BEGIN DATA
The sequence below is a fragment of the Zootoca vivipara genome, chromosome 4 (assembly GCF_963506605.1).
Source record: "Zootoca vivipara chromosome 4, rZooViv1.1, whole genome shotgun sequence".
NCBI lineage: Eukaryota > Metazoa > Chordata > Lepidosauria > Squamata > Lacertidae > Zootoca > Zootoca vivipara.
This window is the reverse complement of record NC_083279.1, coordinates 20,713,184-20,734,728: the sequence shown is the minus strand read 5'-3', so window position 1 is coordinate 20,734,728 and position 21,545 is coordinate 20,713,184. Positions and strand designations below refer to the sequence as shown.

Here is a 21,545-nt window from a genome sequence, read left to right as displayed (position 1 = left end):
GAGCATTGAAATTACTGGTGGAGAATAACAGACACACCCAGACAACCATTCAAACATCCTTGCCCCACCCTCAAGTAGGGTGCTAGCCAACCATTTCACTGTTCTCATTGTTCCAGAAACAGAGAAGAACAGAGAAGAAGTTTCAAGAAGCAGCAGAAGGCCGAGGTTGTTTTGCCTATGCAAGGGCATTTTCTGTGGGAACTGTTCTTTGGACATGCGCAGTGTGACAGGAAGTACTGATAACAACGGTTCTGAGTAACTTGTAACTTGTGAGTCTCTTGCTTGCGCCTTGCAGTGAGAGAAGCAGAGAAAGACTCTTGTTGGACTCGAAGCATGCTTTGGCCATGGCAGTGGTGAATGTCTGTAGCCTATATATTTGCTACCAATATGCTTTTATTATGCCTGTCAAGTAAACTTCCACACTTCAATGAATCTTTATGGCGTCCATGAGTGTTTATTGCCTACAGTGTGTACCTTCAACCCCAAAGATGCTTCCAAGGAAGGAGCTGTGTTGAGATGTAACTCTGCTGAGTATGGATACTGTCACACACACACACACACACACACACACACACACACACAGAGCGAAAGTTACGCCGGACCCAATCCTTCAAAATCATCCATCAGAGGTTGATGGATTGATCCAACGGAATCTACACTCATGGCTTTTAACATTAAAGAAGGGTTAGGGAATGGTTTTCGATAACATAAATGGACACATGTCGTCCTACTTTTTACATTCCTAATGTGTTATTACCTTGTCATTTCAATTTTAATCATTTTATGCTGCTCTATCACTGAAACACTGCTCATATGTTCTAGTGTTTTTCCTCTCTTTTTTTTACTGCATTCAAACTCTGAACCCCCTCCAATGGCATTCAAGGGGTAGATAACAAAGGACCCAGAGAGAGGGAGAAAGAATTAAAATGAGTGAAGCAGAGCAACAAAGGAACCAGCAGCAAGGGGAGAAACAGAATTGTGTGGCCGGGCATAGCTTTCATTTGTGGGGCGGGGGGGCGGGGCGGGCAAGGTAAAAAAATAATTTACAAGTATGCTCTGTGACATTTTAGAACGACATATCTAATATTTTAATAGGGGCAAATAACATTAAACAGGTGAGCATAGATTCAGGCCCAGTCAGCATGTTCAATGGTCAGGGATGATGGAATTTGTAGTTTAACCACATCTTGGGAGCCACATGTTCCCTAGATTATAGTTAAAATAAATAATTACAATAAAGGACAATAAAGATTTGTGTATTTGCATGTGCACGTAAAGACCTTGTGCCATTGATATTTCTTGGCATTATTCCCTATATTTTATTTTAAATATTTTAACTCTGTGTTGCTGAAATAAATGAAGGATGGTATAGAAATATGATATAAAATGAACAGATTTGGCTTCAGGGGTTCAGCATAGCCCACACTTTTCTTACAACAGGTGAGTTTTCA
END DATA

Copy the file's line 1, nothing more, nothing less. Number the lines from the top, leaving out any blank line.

The sequence below is a fragment of the Zootoca vivipara genome, chromosome 4 (assembly GCF_963506605.1).